Will state housing fix what Kiwibuild cannot?

Kiwbuild was this government’s answer to the housing problem, but it is not working. Providing houses to middle-class families who already have lots of choices was never the intention. They claimed that they would build houses for low-income families ‘locked out’ of the housing market. Actually getting on and building those houses for low-income families is a very different matter from shouting at the government from the other side of the house, as they are now finding out.

Those families are still ‘locked out’ and in the meantime, they have to be housed somewhere.

So is building a lot more state houses the answer? Bryce Edwards at Newsroom asks some pertinent questions: quote.

KiwiBuild is increasingly seen as not only delivering “too little, too late”, but also as focused only on housing relatively wealthy citizens. The Government has responded to criticisms of the scheme by pointing, as the answer, to its state housing initiatives and, in particular, to major work on providing low-cost rental housing.

Labour campaigned last year on building 1000 a year. Labour have now increased their promise to 1600 more homes a year, for the next four years – leading to a total of 6400 additional homes.

This is nowhere near enough. Given that New Zealand is experiencing such a serious housing crisis – especially for those at the bottom of the heap – surely a Labour Party might be expected to be doing something more impressive. end quote.

It is nowhere near enough, but the construction industry is maxed out, and if we bring in more builders… well, they have to be housed somewhere. So it is a vicious cycle. quote.

New Zealand currently needs a much higher number of state houses than in the past, due to both burgeoning population growth, but also greater need resulting from worsening affordability of home ownership.

According to economist Shamubeel Eaqub, New Zealand is short of 500,000 low-cost homes. And given the failure of the market to supply this shortfall, it seems sensible that the state should build more homes to rent out. end quote.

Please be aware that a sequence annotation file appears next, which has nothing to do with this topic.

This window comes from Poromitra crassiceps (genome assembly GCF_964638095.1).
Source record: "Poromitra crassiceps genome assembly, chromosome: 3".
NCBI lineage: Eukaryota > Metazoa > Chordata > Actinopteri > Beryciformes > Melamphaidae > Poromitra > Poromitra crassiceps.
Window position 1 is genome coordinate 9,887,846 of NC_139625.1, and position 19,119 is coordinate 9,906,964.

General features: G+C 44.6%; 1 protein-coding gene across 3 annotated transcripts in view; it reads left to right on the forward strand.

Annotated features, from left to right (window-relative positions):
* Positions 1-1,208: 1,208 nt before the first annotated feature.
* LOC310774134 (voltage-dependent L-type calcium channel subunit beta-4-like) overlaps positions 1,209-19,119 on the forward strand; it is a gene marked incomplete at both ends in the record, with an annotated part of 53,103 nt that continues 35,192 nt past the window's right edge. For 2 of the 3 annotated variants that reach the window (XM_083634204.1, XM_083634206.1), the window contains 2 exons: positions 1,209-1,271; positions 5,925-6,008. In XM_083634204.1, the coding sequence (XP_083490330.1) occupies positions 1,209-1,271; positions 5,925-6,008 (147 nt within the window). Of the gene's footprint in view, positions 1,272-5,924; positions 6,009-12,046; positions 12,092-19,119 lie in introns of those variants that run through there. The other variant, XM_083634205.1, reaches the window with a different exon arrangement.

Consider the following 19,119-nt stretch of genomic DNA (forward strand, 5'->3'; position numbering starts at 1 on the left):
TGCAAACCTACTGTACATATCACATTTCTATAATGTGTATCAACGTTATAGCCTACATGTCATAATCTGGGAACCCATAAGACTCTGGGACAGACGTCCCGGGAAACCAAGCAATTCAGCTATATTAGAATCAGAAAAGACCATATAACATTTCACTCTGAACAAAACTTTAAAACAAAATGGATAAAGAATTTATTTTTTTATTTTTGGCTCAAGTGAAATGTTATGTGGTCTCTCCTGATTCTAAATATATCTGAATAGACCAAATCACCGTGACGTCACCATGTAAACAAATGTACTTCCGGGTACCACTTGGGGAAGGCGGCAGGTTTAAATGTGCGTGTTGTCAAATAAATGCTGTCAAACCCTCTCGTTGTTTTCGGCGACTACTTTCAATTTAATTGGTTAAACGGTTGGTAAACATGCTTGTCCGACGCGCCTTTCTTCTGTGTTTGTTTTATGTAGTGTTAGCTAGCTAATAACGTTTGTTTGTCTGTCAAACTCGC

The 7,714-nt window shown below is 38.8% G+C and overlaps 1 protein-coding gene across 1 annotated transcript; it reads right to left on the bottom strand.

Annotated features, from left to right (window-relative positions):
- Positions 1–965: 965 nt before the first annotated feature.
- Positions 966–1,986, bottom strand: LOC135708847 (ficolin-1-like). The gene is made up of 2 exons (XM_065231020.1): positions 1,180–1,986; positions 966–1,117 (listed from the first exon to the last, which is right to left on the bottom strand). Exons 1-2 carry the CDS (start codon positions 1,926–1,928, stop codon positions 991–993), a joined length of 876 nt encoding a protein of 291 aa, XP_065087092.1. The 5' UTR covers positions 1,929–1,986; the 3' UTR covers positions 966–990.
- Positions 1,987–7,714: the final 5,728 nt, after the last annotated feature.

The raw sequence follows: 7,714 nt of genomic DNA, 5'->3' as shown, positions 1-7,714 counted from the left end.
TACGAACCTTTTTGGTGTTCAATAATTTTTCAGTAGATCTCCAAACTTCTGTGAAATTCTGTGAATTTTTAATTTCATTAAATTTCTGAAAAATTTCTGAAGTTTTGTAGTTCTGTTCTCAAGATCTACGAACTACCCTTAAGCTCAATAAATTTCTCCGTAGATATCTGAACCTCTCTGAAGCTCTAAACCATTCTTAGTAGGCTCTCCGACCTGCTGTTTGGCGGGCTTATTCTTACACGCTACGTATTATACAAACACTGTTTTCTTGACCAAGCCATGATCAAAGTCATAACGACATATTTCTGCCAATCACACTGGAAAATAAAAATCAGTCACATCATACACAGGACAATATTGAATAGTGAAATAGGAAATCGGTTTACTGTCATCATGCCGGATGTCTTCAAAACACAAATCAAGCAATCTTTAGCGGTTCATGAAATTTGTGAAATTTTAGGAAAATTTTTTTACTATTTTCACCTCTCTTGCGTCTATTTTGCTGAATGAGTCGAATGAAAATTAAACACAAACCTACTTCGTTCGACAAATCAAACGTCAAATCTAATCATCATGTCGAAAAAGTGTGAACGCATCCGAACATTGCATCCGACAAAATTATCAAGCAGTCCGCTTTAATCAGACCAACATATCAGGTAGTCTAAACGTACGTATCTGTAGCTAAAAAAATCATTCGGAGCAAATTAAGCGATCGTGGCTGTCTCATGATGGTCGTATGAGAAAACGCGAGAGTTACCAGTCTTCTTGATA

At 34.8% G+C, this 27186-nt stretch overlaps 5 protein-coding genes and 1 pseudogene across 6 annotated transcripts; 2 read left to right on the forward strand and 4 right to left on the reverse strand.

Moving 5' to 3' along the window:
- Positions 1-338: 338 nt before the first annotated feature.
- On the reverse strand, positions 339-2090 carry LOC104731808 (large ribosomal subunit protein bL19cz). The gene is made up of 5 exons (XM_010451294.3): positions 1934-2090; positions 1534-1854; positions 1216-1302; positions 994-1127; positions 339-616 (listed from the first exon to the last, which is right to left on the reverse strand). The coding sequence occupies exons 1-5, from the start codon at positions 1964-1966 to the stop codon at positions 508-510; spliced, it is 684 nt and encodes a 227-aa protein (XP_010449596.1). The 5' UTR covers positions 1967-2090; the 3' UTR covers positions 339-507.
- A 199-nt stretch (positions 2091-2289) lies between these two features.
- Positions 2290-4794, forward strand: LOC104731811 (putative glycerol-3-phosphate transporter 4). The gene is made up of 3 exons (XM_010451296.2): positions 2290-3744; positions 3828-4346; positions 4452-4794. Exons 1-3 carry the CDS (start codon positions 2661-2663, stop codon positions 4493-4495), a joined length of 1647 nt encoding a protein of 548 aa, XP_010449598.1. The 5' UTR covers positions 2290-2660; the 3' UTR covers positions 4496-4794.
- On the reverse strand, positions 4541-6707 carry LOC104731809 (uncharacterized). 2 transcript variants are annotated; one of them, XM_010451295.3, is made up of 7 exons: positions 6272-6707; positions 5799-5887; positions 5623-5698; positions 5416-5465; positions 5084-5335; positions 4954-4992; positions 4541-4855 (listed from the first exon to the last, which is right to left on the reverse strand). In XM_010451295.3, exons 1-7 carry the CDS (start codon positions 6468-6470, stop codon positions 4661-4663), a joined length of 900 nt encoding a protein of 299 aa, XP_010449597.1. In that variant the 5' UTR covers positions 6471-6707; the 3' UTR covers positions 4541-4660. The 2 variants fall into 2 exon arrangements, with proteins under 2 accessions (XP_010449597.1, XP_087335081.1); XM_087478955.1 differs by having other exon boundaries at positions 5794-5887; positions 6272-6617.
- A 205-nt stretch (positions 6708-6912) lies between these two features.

We cannot produce low-cost homes. It is impossible. The regulations, council fees, cost of materials and labour costs make it completely impossible. If large swathes of land were freed up, it might help, but then councils cannot afford to put in the infrastructure, and so the vicious cycle continues. quote.

Massively increasing the supply of state housing would have a huge impact on fixing the demand-side problem of the current housing crisis. Not only would it get many poor families into accommodation, it would also have a significant impact on relieving house price increases.

Unfortunately, this looks unlikely to happen. The benefits of a large-scale expansion of state housing are already very clear to the Labour-led Government, but they are simply unwilling to make the investment. Instead, Labour in government have put a greater priority on other spending. Remember, for instance, the surprise announcement that the Government was going to spend $2.3 billion on “submarine-killing” combat planes for the Air Force. end quote.

I don’t think that money is the problem. It is more likely to be the time factors involved in building, and also a very tight construction labour market. quote.

Unfortunately, the Government is also making it harder to expand state housing because it is currently selling off a lot of state housing land. At the moment, around the country – most notably in Porirua, Mangere, Mt Roskill and Northcote – state houses are being demolished and the rebuilt on smaller sections. The rest of the land is being sold to private owners – either through KiwiBuild or other private developers.

Essentially, state housing land is being privatised by the new Government. That this is happening when there is a massive need for building more state housing seems reprehensible. And in the future, governments will simply be able to justify their lack of state house construction with reference to the lack of land to build on.

Housing New Zealand have declared they are ready to ramp up construction at any time, with the CEO stating earlier this year, “We have capacity to build whatever the Government wants us to build”. end quote.

Do they have builders? Materials? Consents in place? Probably not. All they have is money, but as we are seeing, money isn’t the only thing needed to build houses. quote.

The Government need not borrow all the money itself. Already Housing New Zealand is being told to raise loans itself in order to pay for new houses. And since it already has large assets and steady income from rents, it could easily borrow much more itself, if necessary.

So, how serious is this Government about solving the housing crisis? Is it really a transformative government? On the issue of housing, it’s looking likely that the current administration will be judged in the future as being guilty of neglecting one of the biggest social problems of our time. end quote.

This government made solving the housing crisis sound easy when of course, it is not easy at all. Now that they have to try to keep their promises, their incompetence and lack of experience is really showing. By the time the next election rolls around, the housing crisis will be worse and after all the bloated promises they made, this is shameful indeed.

 


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Accountant. Boring. Loves tax. Needs to get out more. Loves the environment, but hates the Greens. Has been called a dinosaur. Wears it with pride.

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